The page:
Long sightedness or hyperopia is when someone can see better in the distance (long) but has more trouble up close.  However when very long-sighted even the distance vision is blurred.

Children who are long sighted often have trouble seeing up close first and may experience feelings of eye strain or headaches when reading.

Some common symptoms include

  • tired eyes
  • headaches
  • difficulty concentrating
  • the page goes in and out of focus
  • blinking a lot
  • holding things too close

How do we measure this?

Long-sightnedess is detected during our eye examination where we look at both distance and reading vision as well as how the eyes work together and focus.

How is it corrected?

Long-sightedness can be corrected with spectacles and/or contact lenses but most commonly just with spectacles.  Often long-sightedness is associated with a near focussing problem so the spectacles recommended may have a stronger portion for reading a type of multifocal lens.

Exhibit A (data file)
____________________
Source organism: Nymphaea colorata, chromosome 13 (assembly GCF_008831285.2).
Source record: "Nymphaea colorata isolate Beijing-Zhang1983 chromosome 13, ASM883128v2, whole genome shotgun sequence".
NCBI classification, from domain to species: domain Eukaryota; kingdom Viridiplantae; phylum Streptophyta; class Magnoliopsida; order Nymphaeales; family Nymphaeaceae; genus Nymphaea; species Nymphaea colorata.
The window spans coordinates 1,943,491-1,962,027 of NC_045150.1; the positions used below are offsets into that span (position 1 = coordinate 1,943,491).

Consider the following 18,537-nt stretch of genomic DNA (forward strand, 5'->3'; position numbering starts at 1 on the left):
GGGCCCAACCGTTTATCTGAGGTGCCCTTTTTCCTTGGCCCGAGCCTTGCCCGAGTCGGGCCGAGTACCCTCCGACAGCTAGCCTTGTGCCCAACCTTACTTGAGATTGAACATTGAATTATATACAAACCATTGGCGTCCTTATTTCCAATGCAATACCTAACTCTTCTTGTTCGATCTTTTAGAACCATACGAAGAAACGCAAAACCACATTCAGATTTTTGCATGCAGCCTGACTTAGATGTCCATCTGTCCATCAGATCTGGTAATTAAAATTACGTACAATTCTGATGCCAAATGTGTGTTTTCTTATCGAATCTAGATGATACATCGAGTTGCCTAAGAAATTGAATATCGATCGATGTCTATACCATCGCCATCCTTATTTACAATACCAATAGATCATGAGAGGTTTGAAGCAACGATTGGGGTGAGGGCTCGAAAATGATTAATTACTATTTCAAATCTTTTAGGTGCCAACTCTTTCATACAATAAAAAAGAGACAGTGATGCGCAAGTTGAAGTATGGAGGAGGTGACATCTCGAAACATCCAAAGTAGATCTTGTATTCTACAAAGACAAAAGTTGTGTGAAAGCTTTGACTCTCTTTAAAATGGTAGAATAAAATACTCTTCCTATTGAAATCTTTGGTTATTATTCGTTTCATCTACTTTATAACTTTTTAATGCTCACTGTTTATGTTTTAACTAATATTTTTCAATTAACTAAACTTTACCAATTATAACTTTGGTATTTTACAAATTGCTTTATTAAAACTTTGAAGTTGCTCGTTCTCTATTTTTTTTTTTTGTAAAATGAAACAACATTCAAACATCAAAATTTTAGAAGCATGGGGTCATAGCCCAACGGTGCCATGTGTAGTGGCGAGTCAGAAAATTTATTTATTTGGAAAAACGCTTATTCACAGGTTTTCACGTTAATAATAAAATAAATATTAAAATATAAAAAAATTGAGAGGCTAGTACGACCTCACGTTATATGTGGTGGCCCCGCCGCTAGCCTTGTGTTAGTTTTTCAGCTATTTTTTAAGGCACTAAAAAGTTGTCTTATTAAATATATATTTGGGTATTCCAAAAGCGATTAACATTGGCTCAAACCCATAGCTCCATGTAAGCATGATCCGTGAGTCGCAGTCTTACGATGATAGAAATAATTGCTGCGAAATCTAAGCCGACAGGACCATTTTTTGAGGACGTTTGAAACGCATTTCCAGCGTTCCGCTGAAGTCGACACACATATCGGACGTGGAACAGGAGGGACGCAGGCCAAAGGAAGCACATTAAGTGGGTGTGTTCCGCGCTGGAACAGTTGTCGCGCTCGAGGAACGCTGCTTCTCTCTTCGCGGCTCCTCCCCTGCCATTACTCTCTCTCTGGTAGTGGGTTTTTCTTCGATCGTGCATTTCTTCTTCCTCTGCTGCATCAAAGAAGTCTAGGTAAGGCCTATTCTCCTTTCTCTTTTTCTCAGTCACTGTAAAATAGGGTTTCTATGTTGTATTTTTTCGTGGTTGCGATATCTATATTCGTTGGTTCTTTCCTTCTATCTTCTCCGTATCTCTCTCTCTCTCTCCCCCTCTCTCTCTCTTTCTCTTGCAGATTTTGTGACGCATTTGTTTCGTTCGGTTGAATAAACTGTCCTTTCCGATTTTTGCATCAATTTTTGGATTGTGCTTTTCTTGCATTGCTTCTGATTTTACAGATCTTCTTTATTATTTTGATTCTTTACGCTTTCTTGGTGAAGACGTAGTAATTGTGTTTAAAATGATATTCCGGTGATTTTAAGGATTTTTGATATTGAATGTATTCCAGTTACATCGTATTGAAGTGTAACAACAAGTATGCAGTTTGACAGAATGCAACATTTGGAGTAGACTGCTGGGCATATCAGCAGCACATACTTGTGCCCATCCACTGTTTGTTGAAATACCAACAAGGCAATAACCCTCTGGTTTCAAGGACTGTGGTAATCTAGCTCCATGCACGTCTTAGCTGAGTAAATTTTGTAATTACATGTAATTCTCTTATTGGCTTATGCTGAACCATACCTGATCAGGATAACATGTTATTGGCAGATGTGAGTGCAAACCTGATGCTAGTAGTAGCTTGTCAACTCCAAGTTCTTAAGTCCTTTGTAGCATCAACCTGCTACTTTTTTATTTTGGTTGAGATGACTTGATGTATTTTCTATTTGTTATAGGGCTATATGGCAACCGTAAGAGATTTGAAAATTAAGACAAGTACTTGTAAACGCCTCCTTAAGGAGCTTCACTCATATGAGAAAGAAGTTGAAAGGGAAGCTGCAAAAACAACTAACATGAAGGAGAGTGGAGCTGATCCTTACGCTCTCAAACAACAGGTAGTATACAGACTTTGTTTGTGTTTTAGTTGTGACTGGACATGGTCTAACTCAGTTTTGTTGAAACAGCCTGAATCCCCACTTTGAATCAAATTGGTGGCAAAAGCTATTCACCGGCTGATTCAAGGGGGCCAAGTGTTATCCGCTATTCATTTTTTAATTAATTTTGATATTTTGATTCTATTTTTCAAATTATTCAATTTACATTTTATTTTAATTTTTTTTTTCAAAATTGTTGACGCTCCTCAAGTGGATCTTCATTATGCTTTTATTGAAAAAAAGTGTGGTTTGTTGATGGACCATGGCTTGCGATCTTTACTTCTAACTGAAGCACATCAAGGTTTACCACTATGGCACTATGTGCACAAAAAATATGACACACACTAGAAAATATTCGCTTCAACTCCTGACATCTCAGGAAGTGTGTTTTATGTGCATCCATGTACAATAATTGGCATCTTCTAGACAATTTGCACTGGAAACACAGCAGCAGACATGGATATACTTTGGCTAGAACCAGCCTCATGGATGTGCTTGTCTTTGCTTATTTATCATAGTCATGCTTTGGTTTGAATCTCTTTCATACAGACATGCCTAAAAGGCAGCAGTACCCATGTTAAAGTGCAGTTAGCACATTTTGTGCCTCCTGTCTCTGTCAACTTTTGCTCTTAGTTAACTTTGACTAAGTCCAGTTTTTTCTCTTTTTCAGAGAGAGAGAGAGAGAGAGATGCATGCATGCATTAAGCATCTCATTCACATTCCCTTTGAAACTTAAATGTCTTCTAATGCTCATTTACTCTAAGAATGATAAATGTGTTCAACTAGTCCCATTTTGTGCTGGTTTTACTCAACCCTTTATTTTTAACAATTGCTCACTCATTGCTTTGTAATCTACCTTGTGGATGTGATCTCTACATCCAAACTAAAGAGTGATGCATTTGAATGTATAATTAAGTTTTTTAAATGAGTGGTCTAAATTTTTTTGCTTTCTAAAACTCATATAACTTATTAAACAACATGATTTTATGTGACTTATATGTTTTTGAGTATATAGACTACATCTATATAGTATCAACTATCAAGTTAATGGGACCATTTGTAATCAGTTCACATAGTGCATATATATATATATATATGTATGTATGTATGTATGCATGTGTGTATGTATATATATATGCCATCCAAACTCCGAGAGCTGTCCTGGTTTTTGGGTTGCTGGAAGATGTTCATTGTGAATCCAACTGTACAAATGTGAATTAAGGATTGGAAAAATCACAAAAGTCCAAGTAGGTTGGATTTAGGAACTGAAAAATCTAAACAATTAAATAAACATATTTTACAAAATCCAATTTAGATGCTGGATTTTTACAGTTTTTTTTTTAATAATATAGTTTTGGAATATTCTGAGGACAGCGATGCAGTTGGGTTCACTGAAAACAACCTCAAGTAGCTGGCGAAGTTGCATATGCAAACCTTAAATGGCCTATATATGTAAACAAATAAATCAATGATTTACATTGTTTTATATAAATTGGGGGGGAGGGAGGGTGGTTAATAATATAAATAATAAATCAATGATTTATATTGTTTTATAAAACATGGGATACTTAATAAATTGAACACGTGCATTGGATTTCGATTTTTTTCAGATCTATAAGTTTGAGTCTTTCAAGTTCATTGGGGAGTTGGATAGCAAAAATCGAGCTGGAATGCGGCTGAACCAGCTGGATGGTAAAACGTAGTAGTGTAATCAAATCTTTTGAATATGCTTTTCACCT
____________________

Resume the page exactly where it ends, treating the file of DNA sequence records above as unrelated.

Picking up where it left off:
A small level of hyperopia is able to be compensated by the eyes focussing system but when tired or if the hyperopia increases the visual system can no longer cope leading to headaches or eyestrain.

Do eye exercises help?

Sometimes eye exercises can be supportive but usually with glasses making the difference.

How does hyperopia change with age?

For some children their level of hyperopia decreases as they grow older.  For others it seems to get worse until it it reaches a point of stability at around 18 years of age.  Everyone is different so it is important to keep having regular checks to make sure you continue to see as well in the future as you have in the past.